Social Issues

Going to the theatre is more than just entertainment. Theatre is an integral part of society, and plays an important role both in presenting experiences and viewpoints that are difficult and painful, and in reflecting the lives of people who don’t often see their stories on stage.

Arts Festival Dunedin has a trio of shows this year playing at the Community Gallery which tell stories that are important and need to be heard.

Valerie is described as gig theatre which combines theatre, music and science. Creator Robin Kelly dives into his family history to unravel the story of his grandmother, Valerie, who kept the family together after his grandfather’s diagnosis as a manic depressive and paranoid schizophrenic.  The more Kelly explored the story, the more he realized that as a scientist, he wanted to find out about his own bouts of depression and anxiety. Using music as a medium, Kelly and fellow performers Tom Broome and Cherie Moore, find that the story connects with audience members who see themselves and their family in the show.

“Hardship and struggle in family life is a universal story and Valerie connects with people of any age who have, at some point, needed to step up and be strong.”

Valerie was named stand-out cabaret of 2016 by the Herald theatre reviewer, and just last month won the Fringe First Award at this year’s Edinburgh Fringe Festival. Valerie plays Thursday 27 and Friday 28 September at the Community Gallery.

In 2009, actor Rob Mokoraka called the police to report a break in at his Point Chevallier home, and gave them a description of himself.  He dressed himself in stage costume clothing to look ‘crazy’, armed himself with a meat cleaver and went outside to find that his street was under siege.  After years of depression and yet another messy relationship breakdown, Rob has decided to commit suicide by cop. When he failed to stop on request by the police, he was shot once in the chest and ‘refused to die’.  What followed was a long period of treatment both physical and psychological, and the chance to put his experience into writing. The result was his show Shot Bro: Confessions of a Depressed Bullet, described as raw and unflinchingly honest.  He has played to audiences who have ‘been there’ up and down the country.  “You have to walk the truth to teach the truth, so this has been huge for me. By helping others, I’m also helping myself.  Shot Bro: Confessions of a Depressed Bullet plays on Tuesday 25 and Wednesday 26 September at the Community Gallery.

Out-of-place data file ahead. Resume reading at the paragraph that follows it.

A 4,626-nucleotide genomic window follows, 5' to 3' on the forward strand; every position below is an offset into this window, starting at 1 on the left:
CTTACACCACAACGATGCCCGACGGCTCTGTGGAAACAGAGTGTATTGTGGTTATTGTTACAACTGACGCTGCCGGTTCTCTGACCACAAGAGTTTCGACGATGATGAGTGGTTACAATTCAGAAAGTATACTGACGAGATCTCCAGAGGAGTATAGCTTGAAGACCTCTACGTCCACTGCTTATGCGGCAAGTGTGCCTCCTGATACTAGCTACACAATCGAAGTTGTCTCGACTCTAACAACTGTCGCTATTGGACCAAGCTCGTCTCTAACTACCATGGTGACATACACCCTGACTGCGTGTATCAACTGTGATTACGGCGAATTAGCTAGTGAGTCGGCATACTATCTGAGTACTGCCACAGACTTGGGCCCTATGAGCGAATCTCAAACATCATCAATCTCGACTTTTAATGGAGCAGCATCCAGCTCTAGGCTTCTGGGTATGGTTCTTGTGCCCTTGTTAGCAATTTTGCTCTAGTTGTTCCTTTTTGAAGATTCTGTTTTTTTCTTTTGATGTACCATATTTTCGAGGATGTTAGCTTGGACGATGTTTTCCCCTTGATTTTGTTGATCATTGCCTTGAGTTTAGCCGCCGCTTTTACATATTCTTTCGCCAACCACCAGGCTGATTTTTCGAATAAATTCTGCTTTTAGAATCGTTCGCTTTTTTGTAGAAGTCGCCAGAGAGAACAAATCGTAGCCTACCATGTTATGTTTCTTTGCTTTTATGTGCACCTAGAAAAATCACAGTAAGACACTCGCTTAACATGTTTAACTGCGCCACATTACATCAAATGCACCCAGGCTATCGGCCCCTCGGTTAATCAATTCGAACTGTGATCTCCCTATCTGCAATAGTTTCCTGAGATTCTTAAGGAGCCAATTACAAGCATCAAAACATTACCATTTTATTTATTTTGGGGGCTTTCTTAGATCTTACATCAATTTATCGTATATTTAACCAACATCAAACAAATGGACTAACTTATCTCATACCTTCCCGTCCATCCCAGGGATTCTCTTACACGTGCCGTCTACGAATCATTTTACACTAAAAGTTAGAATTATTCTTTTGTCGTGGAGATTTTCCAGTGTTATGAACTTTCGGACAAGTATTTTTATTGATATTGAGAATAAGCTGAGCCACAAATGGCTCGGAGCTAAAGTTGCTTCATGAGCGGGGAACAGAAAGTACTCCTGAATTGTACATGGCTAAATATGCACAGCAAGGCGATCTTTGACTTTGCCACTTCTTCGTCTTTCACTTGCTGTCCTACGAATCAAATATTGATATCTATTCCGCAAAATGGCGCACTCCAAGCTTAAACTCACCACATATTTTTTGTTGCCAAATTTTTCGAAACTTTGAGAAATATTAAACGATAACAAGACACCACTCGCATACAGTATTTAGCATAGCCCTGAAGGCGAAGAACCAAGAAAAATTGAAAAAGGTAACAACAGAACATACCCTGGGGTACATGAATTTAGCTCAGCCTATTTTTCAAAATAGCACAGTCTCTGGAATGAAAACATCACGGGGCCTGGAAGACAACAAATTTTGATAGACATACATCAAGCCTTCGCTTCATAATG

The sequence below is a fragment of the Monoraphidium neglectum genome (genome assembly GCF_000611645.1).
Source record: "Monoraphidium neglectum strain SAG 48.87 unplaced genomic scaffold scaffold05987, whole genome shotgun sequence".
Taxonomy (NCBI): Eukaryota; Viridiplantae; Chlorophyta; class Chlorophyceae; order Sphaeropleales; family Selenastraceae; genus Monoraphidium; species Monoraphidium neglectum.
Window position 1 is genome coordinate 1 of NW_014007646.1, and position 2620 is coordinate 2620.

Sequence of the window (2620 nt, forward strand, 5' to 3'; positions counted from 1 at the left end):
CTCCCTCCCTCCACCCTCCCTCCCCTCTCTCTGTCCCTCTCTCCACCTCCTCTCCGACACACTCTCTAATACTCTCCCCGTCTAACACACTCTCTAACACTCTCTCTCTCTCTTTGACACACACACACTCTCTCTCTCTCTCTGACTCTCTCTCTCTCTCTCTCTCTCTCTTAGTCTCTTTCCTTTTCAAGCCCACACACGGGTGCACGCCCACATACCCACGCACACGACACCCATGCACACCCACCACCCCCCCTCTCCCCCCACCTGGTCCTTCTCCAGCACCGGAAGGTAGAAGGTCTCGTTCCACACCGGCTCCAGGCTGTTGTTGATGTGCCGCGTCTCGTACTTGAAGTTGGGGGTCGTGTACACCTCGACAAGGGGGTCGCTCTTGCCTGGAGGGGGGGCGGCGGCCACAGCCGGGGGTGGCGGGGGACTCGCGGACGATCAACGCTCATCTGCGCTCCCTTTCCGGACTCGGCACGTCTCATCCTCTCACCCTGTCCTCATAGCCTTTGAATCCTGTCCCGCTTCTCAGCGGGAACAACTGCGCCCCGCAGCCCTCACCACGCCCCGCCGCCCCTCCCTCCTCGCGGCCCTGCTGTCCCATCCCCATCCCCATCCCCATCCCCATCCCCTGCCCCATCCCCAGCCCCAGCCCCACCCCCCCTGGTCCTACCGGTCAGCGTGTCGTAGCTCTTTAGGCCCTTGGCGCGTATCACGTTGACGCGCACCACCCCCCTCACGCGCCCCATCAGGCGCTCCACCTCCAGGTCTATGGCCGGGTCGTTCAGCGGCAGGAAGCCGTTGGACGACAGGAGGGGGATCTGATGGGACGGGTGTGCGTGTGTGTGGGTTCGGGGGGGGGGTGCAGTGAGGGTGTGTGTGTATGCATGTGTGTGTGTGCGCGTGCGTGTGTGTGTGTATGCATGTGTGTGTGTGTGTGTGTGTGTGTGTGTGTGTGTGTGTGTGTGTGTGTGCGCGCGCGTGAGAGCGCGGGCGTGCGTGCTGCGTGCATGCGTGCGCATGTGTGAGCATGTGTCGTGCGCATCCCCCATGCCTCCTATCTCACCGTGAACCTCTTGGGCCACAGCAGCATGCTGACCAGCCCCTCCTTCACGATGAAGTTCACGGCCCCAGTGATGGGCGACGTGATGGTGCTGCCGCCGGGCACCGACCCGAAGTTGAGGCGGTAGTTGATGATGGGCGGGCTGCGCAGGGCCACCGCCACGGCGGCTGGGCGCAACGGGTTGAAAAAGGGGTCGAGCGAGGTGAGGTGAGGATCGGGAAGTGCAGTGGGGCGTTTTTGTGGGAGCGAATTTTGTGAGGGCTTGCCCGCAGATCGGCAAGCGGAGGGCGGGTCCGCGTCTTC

Jane Doe is revelatory and carefully crafted participatory theatre about feminism, consent and sexual empowerment. New Zealand actor Karin McCracken leads the audience through the public reading of a rape trial where audience members take the roles of witnesses and lawyers, with pauses in the performance for the audience to text in live response.  Written by Eleanor Bishop, Jane Doe has toured across the United States and played to acclaim at the Edinburgh Fringe.

Described as much more than a show, in fact a piece of political activism, Jane Doe tackles the issue of rape on American college campuses. Bishop, who divides her time between New Zealand and the USA, states “To be a young woman is to be harassed. For many adolescent and young women, harassment is a defining characteristic of sex.”

Jane Doe is a conversation in an atmosphere of care, support and safety, where audience members can respond anonymously in real time or discuss what they have heard.  Jane Doe plays at the Community Gallery from Friday 21 to Sunday 23 September.

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